bbb - jazz in the clubs2Another new jam session on Tuesday evenings takes place on Bloor near Ossington at Blakbird (without a letter ‘c’) which is the downstairs of Pero Lounge. The host, Kalya Ramu, is a fantastic vocalist in her senior year at Humber. She is joined by a stellar group of young musicians: Nick Tateishi on guitar, Ewen Farncombe on keys, Connor Walsh on bass and Ian Wright on drums. May these new jams live long and prosper, creating countless memorable moments of music!

Speaking of which, Lisa Particelli, founder and host of GNO Jazz Jam, just celebrated 500 weeks of singing! This jam has travelled around the city, from Cabbagetown to the Beaches, and for years now its home has been at Chalkers Pub on Marlee Avenue. As of a few months back, in addition to Wednesday nights at Chalkers, you can find the GNO East Jam between 2 and 5pm on the last Sunday of every month at Morgans on the Danforth, with guest pianist Mark Kieswetter. All are welcome to sing with the accompaniment of this very talented musician.

I’m always happy to let readers know about new venues for live music. While these days there are only a few actual jazz clubs in the metropolitan of Toronto, hotels and restaurants that have opened up their weekends for live entertainment are always a welcome addition. The charm of Yorkville’s Toni Bulloni includes the food, service and atmosphere. There are only a few dozen seats at this intimate restaurant so the space easily becomes a cabaret. Saturday nights at 9pm and Sunday evenings at 6pm you can find entertainment by duos like Sam Broverman and Mark Kieswetter on September 6, Jordana Talsky and Mark Kieswetter on September 21, Genevieve Marentette and Mark Kieswetter on September 27, myself and Mark Kieswetter on October 4 and so on. Come and find out why Kieswetter’s a walking masterclass in accompanying jazz singers!

Of the non-Kieswetter dates, one gig of note is that of the duo performing on Saturday, September 14: Pam Hyatt and Peter Hill.

Hyatt is a gifted actress and singer, a comedienne par excellence, and one hell of a cabaret act. From the gorgeous tenderness of “Something Cool” to the sheer insanity that takes place on “Easy Street,” it’s inspiring that this lady recently released her first recording, Pamalot at age 76 years young! Peter Hill is famous for accompanying thousands of Girls Night Out singers at Lisa Particelli’s GNO Jazz Jam and maintains a busy schedule as accompanist and leader. Their collaboration is well-captured on Hyatt’s aforementioned debut album. For dinner reservations at Toni Bulloni’s call 416-967-7676.

Elsewhere in Toronto, the weekend of mid-September is a good one! The Rex alone features four fabulous shows on September 13: Danny Marks sings all kinds of blues at noon, Laura Hubert sings blues, jazz and western swing at 3:30pm, Justin Bacchus sings soul and R&B at 7pm and then for dessert, jazz fusion with Vito Rezza at 9:45pm. If you miss Rezza’s group, a great opportunity to catch them is the following weekend, September 18, 19 and 20 at Jazz Bistro, with Cat Conner’s CD Release Sunday September 21 at 7pm.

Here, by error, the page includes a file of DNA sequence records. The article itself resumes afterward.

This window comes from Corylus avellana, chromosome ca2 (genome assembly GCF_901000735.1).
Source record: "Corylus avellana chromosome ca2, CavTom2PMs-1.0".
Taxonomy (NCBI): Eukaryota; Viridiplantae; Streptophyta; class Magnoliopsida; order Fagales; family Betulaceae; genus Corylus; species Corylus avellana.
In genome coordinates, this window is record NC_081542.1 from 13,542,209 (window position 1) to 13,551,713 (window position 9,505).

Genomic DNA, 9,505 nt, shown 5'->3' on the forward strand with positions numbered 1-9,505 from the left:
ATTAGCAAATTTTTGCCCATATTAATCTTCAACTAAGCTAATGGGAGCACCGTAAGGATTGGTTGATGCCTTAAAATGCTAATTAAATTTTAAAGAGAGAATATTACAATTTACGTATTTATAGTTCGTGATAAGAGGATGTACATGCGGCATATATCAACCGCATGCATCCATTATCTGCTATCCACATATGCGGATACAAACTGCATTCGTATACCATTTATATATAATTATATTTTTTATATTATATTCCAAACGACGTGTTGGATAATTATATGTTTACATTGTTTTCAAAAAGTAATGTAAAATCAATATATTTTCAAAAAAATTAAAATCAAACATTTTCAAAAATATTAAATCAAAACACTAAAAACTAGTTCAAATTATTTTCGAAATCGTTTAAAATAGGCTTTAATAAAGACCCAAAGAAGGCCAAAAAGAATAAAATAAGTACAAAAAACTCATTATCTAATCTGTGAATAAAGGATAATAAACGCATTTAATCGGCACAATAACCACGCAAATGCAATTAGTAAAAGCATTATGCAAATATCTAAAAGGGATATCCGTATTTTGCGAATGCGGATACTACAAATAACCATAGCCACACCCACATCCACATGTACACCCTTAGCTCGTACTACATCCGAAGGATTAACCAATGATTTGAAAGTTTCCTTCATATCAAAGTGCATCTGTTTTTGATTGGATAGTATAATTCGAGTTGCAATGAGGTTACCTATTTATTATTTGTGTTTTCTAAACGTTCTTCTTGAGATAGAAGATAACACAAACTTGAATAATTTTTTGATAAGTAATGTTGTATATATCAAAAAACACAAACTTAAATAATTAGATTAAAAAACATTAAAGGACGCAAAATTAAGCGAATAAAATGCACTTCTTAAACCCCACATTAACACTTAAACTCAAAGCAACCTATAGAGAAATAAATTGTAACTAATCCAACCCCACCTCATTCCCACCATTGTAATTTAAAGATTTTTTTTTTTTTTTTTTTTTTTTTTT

Thanks for reading, and an even greater thanks for getting out there and listening!

Ori Dagan is a Toronto-based jazz vocalist, voice actor and entertainment journalist. He can be contacted at


Toronto Jazz Top Ten

I was considering giving up on a career in jazz music, but on a summer night in 2005 at the Montreal Jazz Festival, when I sat in at the Hyatt Hotel and sang “Sweet Georgia Brown” in three varied tempos as a nod to Anita O’Day, I changed my mind. That night I realized how important jam sessions are as an opportunity for musicians to create music in the true spirit of jazz: without rehearsal, to an appreciative audience of jazz enthusiasts. Just got word that Novotel has sponsored the Ottawa Jazz Festival jam session and I am really hoping that in these parts and beyond, we get the official jam sessions back too! 

1909 InTheClubs


1) Award-winning, world-renowned artist for her innovative brilliance on saxophone and flute, and jazz ambassador for her work around the world, Jane Bunnett has changed the lives of many Cuban musicians by exposing their talents to North American audiences. On her latest project, “Maqueque,” Bunnett has assembled an exciting sextet featuring the finest young female musicians in Cuba. Joining her are drummer Yissy Garcia, percussionist Dayme, Yusa on tres guitar and fretless bass, pianist Danae and Magdelys on batas and congas. Like a trusted chef in a five-star restaurant, it is inevitable that Bunnett and these young ladies will cook up a storm on opening night, June 19 at 8pm at Lula Lounge.

2) A coveted Toronto treasure, she plays all over the city and has many adoring fans, from her days in the JUNO-winning rock act Leslie Spit Treeo to her reincarnation as a singer of blues, jazz and western swing. Laura Hubert’s honesty, which delves deeply into both comedy and tragedy, is that of an actor who became a singer by accident. With a unique voice that is a bit of a surprise coming out of such a petite lady, she is capable of growling, crooning, swinging hard and moaning low. Discover Laura Hubert at the festival either on opening night, June 19 at Grossman’s at 10pm, or on June 28, 3:30pm at the Rex.